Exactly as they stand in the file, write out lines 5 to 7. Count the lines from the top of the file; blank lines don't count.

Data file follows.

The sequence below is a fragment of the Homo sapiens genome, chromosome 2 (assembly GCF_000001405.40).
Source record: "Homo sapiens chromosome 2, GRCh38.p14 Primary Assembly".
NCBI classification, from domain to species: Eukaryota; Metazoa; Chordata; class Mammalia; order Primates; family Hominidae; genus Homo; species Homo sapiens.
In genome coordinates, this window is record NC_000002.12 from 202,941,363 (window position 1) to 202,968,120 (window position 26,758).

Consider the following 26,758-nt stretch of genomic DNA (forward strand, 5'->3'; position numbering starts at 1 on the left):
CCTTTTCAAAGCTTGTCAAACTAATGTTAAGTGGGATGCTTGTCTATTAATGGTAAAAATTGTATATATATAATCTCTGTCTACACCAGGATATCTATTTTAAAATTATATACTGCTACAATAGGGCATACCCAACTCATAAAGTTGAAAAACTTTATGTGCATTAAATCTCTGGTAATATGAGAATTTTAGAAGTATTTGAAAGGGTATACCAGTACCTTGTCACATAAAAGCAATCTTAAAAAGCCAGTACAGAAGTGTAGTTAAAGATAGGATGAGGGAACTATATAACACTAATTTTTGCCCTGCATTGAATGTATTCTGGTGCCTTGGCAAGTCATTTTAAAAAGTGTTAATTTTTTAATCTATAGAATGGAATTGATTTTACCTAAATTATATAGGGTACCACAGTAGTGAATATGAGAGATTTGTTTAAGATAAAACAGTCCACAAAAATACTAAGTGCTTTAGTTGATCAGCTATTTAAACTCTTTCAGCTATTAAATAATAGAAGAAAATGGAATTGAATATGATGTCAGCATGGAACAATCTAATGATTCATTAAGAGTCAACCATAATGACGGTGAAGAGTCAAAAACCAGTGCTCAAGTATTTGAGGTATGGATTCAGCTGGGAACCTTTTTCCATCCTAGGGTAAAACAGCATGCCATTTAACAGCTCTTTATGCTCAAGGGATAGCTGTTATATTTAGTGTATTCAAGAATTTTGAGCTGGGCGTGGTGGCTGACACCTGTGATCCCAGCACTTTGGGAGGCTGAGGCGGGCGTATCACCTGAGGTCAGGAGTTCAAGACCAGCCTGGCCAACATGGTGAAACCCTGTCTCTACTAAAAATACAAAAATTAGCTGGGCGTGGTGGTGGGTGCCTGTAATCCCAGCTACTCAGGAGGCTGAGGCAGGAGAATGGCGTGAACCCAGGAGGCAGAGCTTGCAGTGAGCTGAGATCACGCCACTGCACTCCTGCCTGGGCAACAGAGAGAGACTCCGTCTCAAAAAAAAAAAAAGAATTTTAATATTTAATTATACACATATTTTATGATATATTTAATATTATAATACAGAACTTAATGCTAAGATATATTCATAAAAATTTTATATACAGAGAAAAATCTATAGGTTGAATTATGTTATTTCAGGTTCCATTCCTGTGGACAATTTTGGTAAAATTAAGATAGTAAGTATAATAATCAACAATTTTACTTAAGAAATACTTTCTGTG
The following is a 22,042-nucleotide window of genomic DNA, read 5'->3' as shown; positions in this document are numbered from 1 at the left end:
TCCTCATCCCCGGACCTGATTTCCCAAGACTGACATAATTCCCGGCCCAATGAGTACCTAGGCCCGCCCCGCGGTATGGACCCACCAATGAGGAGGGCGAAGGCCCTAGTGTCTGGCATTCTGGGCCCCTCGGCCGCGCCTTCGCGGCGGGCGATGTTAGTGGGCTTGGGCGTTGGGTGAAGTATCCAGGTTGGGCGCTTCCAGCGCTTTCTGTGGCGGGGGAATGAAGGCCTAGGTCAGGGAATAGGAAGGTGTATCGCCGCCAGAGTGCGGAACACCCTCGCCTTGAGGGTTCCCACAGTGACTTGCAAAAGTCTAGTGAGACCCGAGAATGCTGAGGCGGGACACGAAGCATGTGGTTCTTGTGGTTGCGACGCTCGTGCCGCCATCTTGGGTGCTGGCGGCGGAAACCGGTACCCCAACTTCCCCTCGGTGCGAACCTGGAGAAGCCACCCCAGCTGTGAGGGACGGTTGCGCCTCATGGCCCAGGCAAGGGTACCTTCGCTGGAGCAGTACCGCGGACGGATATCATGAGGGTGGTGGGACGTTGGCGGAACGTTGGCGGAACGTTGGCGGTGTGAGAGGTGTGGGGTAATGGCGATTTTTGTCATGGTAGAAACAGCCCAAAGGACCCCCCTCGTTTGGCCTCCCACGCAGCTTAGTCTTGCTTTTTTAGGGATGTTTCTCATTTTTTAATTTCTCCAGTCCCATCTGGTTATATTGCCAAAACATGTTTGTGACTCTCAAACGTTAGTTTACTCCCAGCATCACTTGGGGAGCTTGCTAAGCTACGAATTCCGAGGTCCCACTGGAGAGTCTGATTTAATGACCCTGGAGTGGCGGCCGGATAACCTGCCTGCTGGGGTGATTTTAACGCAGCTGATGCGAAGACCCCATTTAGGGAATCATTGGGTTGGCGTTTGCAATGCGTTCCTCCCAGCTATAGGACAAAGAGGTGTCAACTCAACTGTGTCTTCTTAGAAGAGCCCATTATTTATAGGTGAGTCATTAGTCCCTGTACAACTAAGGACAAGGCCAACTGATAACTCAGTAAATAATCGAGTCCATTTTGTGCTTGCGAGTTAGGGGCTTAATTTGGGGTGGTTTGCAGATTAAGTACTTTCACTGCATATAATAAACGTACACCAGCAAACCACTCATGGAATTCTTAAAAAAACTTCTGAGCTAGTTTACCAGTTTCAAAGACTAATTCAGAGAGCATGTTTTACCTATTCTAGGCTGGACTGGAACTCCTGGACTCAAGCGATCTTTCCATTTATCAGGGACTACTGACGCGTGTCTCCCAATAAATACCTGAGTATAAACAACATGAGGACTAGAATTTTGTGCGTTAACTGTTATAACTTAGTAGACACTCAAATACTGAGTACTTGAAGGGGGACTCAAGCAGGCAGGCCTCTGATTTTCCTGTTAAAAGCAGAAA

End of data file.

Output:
Consider the following 26,758-nt stretch of genomic DNA (forward strand, 5'->3'; position numbering starts at 1 on the left):
CCTTTTCAAAGCTTGTCAAACTAATGTTAAGTGGGATGCTTGTCTATTAATGGTAAAAATTGTATATATATAATCTCTGTCTACACCAGGATATCTATTTTAAAATTATATACTGCTACAATAGGGCATACCCAACTCATAAAGTTGAAAAACTTTATGTGCATTAAATCTCTGGTAATATGAGAATTTTAGAAGTATTTGAAAGGGTATACCAGTACCTTGTCACATAAAAGCAATCTTAAAAAGCCAGTACAGAAGTGTAGTTAAAGATAGGATGAGGGAACTATATAACACTAATTTTTGCCCTGCATTGAATGTATTCTGGTGCCTTGGCAAGTCATTTTAAAAAGTGTTAATTTTTTAATCTATAGAATGGAATTGATTTTACCTAAATTATATAGGGTACCACAGTAGTGAATATGAGAGATTTGTTTAAGATAAAACAGTCCACAAAAATACTAAGTGCTTTAGTTGATCAGCTATTTAAACTCTTTCAGCTATTAAATAATAGAAGAAAATGGAATTGAATATGATGTCAGCATGGAACAATCTAATGATTCATTAAGAGTCAACCATAATGACGGTGAAGAGTCAAAAACCAGTGCTCAAGTATTTGAGGTATGGATTCAGCTGGGAACCTTTTTCCATCCTAGGGTAAAACAGCATGCCATTTAACAGCTCTTTATGCTCAAGGGATAGCTGTTATATTTAGTGTATTCAAGAATTTTGAGCTGGGCGTGGTGGCTGACACCTGTGATCCCAGCACTTTGGGAGGCTGAGGCGGGCGTATCACCTGAGGTCAGGAGTTCAAGACCAGCCTGGCCAACATGGTGAAACCCTGTCTCTACTAAAAATACAAAAATTAGCTGGGCGTGGTGGTGGGTGCCTGTAATCCCAGCTACTCAGGAGGCTGAGGCAGGAGAATGGCGTGAACCCAGGAGGCAGAGCTTGCAGTGAGCTGAGATCACGCCACTGCACTCCTGCCTGGGCAACAGAGAGAGACTCCGTCTCAAAAAAAAAAAAAGAATTTTAATATTTAATTATACACATATTTTATGATATATTTAATATTATAATACAGAACTTAATGCTAAGATATATTCATAAAAATTTTATATACAGAGAAAAATCTATAGGTTGAATTATGTTATTTCAGGTTCCATTCCTGTGGACAATTTTGGTAAAATTAAGATAGTAAGTATAATAATCAACAATTTTACTTAAGAAATACTTTCTGTG
The following is a 22,042-nucleotide window of genomic DNA, read 5'->3' as shown; positions in this document are numbered from 1 at the left end: